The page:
The lightyear is a unit of length that is used for measuring astronomical distances that are too large to be expressed in other units such as kilometers or astronomical units (AU). An AU is equal to about 150 million kilometers or 93 million miles and is roughly the distance from Earth to the Sun.

The lightyear is commonly used in astronomy and cosmology to describe the distances to stars, galaxies, nebulae and other celestial objects. For example:

  • The nearest star to Earth (other than the Sun) is Proxima Centauri, which is about 4.2 lightyears away.
  • The center of our galaxy, the Milky Way, is about 27,000 lightyears away from Earth.
  • The nearest large galaxy to ours, Andromeda, is about 2.5 million lightyears away.
  • The farthest galaxy ever observed by humans, GN-z11, is about 13.4 billion lightyears away.

The lightyear can also be used to measure time intervals in cosmology by relating them to distances traveled by light. For example:

  • The age of the universe is estimated to be about 13.8 billion years or about 13.8 billion lightyears.
  • The cosmic microwave background radiation (CMB) is a remnant of the early universe that we can observe today. It was emitted when the universe was about 380,000 years old or about 46 billion lightyears away from us.
  • The observable universe is a sphere around us that contains all the objects that we can see with our current technology. It has a radius of about 46 billion lightyears.

Example Conversions of Lightyear to Other Units

The lightyear can be converted to other units of length by using different factors and formulas. Here are some examples of conversion for different types of units:

  • To convert a lightyear to kilometers, multiply by 9.46 × 10^12:

1 ly × 9.46 × 10^12 = 9.46 × 10^12 km

  • To convert a lightyear to miles, multiply by 5.88 × 10^12:

1 ly × 5.88 × 10^12 = 5.88 × 10^12 mi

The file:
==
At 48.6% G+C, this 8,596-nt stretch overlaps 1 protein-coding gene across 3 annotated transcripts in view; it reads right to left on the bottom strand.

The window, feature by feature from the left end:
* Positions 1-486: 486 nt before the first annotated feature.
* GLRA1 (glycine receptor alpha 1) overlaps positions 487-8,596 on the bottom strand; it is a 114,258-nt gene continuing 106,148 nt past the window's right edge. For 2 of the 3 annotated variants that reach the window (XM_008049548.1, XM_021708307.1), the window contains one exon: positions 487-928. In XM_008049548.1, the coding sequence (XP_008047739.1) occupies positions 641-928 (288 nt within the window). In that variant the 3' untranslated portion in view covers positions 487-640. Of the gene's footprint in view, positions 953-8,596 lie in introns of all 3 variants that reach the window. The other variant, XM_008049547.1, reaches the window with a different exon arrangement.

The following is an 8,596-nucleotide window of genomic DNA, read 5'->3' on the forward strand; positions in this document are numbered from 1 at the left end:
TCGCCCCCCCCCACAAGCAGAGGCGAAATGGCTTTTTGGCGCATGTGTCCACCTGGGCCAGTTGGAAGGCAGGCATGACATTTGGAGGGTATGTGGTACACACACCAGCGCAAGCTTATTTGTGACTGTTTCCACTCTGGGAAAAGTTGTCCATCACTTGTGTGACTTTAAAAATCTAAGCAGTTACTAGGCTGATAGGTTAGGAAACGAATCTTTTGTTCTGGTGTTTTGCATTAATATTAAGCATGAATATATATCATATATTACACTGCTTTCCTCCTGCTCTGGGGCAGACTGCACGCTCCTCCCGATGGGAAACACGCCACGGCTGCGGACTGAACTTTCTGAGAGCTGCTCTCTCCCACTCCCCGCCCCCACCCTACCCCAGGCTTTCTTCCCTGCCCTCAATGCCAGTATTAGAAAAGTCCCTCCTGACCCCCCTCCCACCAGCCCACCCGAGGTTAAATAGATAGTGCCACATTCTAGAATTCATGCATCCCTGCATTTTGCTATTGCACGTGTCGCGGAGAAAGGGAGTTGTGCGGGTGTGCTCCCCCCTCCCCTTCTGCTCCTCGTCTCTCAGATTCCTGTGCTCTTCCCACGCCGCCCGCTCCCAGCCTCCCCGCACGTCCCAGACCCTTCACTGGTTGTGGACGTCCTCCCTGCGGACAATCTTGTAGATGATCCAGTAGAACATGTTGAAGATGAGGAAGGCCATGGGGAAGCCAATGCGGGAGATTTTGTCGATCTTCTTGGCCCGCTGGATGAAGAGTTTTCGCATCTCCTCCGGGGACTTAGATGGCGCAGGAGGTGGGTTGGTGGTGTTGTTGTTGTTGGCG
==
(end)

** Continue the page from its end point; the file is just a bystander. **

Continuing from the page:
• To convert a lightyear to AU, multiply by 63,241:

1 ly × 63,241 = 63,241 AU

  • To convert a lightyear to parsecs, divide by 3.26:

1 ly / 3.26 = 0.31 pc

  • To convert a kilometer to lightyears, divide by 9.46 × 10^12:

1 km / 9.46 × 10^12 = 1.06 × 10^-13 ly

  • To convert a mile to lightyears, divide by 5.88 × 10^12:

1 mi / 5.88 × 10^12 = 1.70 × 10^-13 ly

  • To convert an AU to lightyears, divide by 63,241:

1 AU / 63,241 = 1.58 × 10^-5 ly

  • To convert a parsec to lightyears, multiply by 3.26:

1 pc × 3.26 = 3.26 ly

Nautical Mile: A Unit of Length

A nautical mile is a unit of length that is used in air, marine, and space navigation, and for the definition of territorial waters. It is based on the Earth’s longitude and latitude coordinates, and is equal to one minute of arc along a meridian. In this article, we will explore the definition, history, uses, and conversions of the nautical mile.

Definition of the Nautical Mile

The nautical mile is defined as exactly 1,852 metres (6,076 feet; 1.151 miles) by the International Hydrographic Organization (IHO) since 1929. This definition is based on the length of one minute of arc along a great circle of a sphere having the same surface area as the Clarke 1866 ellipsoid, which approximates the shape of the Earth.